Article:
Bodine gets an early taste of tall fishing tales.
Anglers have a knack for spinning a yarn, so to commemorate the opening of the 2016 Fishing Season I decided to listen to some experts. One of the best spots to catch a tale is at Tom’s Place Resort, just a cast away from Crowley Lake. But, the place is full of wise guys that it’s hard to get a straight answer out of anyone.
Local Fred Johnson told me his first catch of 2015 was a seagull tangled in monofilament dragging a lure. He bragged that the bird flew away after he untied it and he saved the lure that went on to become one of his favorites.
Johnson’s buddy Andy Lehr was quick to point out that Johnson was alone in the boat when the bird incident happened and there’s no way to confirm the tale.
Judy and Tom Walsh of Lancaster wanted me to believe that their dog, Freckles, caught a rainbow trout last year when nobody else could get a bite. Judy caught a “big” fish last year and got her photo on the Tom’s Place wall. I call it “big” because it weighed between three and five pounds depending on who you talk to. Their grandson, 4-year-old Riley wouldn’t come in out of the blizzard of the 2015 Opener until he limited out.
I asked Dean Leonard, veteran gateman for Crowley Lake Fish Camp, how long he’d been working there. His reply, “Since 6 a.m.” His favorite spot to fish is the hatchery and his opening day cocktail is PowerBait and cricket hoppers.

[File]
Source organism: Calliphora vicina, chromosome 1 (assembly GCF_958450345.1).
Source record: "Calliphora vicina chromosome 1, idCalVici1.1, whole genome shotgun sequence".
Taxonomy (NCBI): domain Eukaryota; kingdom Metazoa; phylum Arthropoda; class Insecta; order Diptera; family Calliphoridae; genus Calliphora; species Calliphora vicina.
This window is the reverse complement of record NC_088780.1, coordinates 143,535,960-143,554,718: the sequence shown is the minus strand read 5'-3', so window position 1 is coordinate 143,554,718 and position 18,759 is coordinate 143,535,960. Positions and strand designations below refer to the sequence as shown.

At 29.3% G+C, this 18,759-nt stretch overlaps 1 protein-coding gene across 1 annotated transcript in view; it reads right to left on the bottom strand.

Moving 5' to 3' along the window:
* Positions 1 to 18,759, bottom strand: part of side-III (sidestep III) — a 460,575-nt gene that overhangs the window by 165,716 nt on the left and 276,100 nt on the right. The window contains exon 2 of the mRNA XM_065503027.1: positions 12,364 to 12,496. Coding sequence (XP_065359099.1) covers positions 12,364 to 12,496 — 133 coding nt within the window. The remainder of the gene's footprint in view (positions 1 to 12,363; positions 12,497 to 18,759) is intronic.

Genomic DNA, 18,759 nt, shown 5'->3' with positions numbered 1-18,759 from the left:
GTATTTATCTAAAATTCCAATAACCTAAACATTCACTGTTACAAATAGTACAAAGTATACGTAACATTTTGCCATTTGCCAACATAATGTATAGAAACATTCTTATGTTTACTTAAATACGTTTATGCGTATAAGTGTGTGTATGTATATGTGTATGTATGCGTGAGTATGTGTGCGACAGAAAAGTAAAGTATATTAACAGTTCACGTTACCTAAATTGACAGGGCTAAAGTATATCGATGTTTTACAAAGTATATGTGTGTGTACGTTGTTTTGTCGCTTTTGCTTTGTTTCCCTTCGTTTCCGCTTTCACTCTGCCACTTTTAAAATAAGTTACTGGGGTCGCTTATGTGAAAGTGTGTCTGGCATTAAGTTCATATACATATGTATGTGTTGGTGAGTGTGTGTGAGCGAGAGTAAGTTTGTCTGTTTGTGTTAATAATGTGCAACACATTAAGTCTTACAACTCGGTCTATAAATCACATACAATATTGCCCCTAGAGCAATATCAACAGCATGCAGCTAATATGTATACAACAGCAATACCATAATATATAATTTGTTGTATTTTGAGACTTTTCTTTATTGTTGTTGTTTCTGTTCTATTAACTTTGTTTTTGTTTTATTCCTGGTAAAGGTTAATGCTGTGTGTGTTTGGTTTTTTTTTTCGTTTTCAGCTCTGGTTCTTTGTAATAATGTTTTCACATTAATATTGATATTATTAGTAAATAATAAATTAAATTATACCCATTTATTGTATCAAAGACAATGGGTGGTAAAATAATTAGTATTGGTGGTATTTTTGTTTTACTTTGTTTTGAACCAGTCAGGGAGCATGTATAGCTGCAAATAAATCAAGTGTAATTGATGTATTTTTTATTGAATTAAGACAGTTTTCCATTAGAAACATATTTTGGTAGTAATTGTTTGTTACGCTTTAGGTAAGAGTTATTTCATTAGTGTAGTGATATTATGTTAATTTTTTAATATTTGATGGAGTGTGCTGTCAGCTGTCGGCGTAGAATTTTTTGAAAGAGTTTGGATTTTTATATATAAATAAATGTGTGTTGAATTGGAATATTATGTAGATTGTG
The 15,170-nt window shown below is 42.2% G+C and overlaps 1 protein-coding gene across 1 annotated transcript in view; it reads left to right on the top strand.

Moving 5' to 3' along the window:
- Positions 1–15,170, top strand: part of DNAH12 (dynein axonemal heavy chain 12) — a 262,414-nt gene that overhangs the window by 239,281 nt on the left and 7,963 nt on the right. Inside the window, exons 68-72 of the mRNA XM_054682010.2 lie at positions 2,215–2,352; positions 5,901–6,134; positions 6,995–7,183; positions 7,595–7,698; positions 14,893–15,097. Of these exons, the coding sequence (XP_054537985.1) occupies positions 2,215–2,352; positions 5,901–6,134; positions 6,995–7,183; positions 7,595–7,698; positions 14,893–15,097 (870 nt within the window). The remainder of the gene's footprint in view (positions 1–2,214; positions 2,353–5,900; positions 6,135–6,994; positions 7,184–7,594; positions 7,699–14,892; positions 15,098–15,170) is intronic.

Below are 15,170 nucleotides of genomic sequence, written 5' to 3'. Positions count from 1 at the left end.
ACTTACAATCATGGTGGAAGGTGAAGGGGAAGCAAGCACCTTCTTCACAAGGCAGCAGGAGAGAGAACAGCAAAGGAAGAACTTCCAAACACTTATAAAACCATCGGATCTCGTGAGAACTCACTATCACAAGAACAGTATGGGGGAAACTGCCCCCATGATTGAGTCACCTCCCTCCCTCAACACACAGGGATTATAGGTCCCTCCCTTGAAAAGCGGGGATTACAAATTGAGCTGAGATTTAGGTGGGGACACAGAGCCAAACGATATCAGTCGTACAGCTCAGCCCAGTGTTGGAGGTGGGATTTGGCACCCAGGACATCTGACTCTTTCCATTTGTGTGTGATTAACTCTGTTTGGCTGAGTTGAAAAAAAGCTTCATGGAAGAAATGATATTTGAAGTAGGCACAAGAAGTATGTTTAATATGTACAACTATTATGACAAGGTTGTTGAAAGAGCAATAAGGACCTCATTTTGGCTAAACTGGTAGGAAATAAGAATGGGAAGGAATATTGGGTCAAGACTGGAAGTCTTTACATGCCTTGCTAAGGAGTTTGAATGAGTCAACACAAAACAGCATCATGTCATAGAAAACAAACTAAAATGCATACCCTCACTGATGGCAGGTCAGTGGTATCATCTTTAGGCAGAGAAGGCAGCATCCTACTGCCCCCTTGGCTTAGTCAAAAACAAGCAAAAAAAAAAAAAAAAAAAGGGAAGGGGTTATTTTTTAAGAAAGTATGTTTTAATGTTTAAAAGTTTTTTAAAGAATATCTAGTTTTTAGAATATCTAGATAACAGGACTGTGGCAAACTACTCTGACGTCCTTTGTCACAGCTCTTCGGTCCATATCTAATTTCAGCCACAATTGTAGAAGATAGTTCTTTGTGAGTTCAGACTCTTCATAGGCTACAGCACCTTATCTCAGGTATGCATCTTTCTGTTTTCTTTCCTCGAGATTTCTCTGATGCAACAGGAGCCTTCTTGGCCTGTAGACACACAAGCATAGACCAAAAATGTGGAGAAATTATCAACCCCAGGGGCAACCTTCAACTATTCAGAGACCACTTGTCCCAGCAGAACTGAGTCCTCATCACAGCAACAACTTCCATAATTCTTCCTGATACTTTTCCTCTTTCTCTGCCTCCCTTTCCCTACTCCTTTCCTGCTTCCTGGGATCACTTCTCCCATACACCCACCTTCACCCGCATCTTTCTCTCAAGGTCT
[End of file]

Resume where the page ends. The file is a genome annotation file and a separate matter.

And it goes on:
Leonard’s lived in the area, off and on, since 1953, gathering a treasure trove of tales in that time. His quick wit and sarcasm make the stories even funnier. He had a story of two guys coming up from Southern California to throw a line in. They rented a cabin and a boat and spent the entire day fishing but didn’t catch anything until the next day. On the way home, one angler turned to the other and said, “That fish cost us about $1,500 a pound.”
The other replied, “Good thing we didn’t catch two.”
Leonard was willing to answer some frequently asked questions from fishermen. He doesn’t know when the best time to fish is because he’s never caught a fish that’s wearing a wristwatch. He doesn’t know if fishing is better under a full moon or starlight because the lights are always on at the hatchery.
I asked Leonard if he’d ever seen an angler too drunk on opening day. From his favorite barstool at Tom’s Place, he took a pull off his rum and Coke and said with his eyes wide, “They all look fine to me.”
He attended Hot Creek Elementary School and high school in Bridgeport. After high school he chased women, he told The Sheet. But it’s hard to chase women without a car. So, he became a car guy, and was at a wrecking yard all the time, poking around for parts. The owner of one yard eventually offered him a job.
He opened his own yard in the 1980s in Sun Valley, CA “down the street from the Foothill Police Department.” Surrounded by cars, he started racing them. He said he raced stock cars “for almost 40 laps” and crashed a lot.